Tuesday, December 19, 2006

Speaking the Queen's Bengali

Once a country comprises groups who don't speak a common language, its ruling class can breathe a little easier. Not being able to communicate with each other, people have a hard time getting together to oppose their masters in government and business. So far, the U.S. federal wrecking crew has only managed to turn us into a bilingual nation. As in so many other respects, though, the multi-culti Establishment in the United Kingdom is way out front. The Daily Express notes:
MINISTERS have come under fire after it was revealed that at least £110million a year is spent on translation services for immigrants. … It emerged that one council details its rubbish collection in 15 languages while another pays for one-to-one sessions in Turkish to quit smoking.
Local authorities spend £25 million a year on interpreter and translation services, the National Health Service throws in another £55 million for similar services, and the police and courts spend £31.3 million. In East London, there is a publicly funded current affairs workshop conducted in Bengali, attended by 10 people a week.

To be sure, the situation is said to be "embarrassing" for the government (why are governments always embarrassed once their crackpot schemes are publicized, but not until?). Ruth Kelly, the Communities Secretary — what a title! — has finally admitted the situation "needs to be looked at" and has asked the Commission on Integration and Cohesion — what a title! — to "report on it next year."

But in a country so marinated in social engineering as today's Britain, even such mild display of good sense brings a protest from the lunatics in the government's large, well-padded view-of-the-park cells.
Leonie McCarthy, project manager at Peterborough’s New Link centre, said: “If they need it in their language we make sure they have it because we believe everybody should have equal access to knowledge of the services.” …

The head of the Commission for Racial Equality, Trevor Phillips, said the cost of translation was simply a feature of globalisation and “we should just soak it up”.
That pretty well sums up the Eurocrat's notion of citizenship. Translation is a civil right because everybody is entitled to their share of the dole, even if they haven't stirred themselves to learn the language of their benefactors. The British taxpayer should throw incense on the globalization altar and quit whingeing.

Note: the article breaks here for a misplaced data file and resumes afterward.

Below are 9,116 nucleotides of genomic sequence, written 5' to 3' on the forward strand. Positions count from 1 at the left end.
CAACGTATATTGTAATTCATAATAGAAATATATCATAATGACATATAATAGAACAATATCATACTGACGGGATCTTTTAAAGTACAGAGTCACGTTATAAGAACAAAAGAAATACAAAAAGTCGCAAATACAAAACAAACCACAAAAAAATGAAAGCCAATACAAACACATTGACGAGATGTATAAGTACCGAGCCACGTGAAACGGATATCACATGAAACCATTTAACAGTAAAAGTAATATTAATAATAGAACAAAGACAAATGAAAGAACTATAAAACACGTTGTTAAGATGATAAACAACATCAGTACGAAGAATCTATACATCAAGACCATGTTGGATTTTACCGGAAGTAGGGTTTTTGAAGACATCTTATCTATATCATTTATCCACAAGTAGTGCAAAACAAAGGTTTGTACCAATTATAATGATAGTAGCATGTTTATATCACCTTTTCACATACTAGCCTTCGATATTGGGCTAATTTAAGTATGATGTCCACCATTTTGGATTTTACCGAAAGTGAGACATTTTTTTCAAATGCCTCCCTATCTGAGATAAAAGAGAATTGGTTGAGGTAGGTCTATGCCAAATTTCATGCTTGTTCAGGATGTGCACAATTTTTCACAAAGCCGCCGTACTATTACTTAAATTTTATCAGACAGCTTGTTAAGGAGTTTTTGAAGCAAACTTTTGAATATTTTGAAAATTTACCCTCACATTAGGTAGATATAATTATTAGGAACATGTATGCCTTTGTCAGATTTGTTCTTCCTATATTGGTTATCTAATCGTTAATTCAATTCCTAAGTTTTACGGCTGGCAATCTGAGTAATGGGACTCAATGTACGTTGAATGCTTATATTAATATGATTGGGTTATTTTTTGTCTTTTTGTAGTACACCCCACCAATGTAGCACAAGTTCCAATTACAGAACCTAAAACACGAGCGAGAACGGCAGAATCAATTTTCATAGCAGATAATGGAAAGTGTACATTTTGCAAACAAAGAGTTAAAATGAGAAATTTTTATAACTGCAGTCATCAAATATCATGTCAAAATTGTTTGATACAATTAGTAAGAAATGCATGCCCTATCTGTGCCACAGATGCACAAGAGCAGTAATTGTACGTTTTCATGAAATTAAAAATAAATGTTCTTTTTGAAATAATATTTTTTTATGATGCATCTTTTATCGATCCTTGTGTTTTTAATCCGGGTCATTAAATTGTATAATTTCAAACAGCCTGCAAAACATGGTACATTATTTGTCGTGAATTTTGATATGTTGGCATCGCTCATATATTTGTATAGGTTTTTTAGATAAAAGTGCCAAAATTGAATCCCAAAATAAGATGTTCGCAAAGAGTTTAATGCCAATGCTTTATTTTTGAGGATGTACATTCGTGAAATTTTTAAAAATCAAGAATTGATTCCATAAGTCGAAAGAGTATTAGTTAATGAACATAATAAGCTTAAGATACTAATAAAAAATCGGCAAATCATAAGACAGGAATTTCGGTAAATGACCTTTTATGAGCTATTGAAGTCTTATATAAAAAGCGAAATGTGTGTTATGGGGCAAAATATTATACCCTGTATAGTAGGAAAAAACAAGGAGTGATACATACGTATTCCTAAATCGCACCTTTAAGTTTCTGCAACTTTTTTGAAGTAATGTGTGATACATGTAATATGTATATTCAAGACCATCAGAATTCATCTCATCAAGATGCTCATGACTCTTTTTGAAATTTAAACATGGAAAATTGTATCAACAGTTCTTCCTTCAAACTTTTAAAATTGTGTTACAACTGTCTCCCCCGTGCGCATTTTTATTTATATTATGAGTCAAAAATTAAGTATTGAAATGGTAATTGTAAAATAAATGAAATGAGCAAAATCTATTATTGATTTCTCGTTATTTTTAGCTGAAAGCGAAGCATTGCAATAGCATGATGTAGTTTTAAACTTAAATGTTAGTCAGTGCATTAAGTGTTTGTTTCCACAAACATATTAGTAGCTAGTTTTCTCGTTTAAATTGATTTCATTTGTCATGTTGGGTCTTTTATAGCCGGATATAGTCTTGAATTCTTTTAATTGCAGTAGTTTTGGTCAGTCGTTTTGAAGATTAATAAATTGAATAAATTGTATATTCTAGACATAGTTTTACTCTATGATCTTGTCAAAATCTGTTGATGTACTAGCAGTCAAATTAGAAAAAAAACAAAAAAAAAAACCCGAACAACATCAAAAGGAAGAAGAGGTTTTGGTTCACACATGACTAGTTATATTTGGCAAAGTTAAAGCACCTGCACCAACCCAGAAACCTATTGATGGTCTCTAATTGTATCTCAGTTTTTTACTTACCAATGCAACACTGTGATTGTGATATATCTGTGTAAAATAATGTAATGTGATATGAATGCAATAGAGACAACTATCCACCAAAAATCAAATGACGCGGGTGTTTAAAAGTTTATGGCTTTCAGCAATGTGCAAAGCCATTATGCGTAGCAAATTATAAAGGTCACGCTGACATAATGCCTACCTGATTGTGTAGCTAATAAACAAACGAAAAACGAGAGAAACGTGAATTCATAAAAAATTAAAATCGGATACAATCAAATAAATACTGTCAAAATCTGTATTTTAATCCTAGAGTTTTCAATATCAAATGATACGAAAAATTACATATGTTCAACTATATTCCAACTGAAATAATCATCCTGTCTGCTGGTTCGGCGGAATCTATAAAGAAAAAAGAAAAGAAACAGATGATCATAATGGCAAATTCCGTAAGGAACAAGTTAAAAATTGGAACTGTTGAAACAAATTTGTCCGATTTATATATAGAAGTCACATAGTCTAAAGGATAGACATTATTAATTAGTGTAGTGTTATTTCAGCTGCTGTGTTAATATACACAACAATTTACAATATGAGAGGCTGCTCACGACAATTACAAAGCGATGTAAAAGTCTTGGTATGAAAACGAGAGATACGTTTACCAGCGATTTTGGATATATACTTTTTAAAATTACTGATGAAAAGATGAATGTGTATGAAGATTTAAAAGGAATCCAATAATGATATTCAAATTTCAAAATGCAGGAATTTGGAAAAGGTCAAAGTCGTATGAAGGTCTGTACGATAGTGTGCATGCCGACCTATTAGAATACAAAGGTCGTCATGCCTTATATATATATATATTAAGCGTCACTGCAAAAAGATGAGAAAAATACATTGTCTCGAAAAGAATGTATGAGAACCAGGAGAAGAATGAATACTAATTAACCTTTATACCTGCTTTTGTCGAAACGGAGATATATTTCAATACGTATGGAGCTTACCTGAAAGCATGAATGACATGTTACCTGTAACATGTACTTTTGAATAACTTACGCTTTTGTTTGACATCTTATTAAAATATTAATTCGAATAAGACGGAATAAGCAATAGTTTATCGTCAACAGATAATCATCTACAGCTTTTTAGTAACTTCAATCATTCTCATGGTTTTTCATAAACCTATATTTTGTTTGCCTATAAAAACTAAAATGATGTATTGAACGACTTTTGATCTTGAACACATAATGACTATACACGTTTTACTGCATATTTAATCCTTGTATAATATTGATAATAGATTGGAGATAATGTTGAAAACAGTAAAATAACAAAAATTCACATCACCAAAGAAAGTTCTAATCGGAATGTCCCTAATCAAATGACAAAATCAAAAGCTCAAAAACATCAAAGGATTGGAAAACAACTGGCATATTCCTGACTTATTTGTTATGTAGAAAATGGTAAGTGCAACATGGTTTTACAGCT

Notice that no one quoted in the story questions the need or desirability of large-scale immigration from Third World failed states that are vastly different culturally to Britain. The only protest is against an egregiously silly detail of the multi-culti project, and even that might not have come up if it weren't for the money angle. That's how indoctrinated the cousins have become.

I see no hope for Britain. It has made its bed. I bring these vignettes to your attention not in any delusion that the downfall of a once-great nation can be reversed, but as examples of what another, perhaps still great nation, can look forward to if both its major parties, its mainstream media, its Social Work Establishment, and its academic mandarins get their way. If this be reason, make the most of it.

1 comment:

Vanishing American said...

The one thing that gives me some hope is that the ordinary people in the UK have more sense than their PC-addled elites. Whether this will save the country remains to be seen. I suppose the fact that in our country we still have a few ordinary citizens who have not bowed down to the leftist idols gives me a glimmer hope for America too.
But as you say, the signs don't look good, no doubt about it.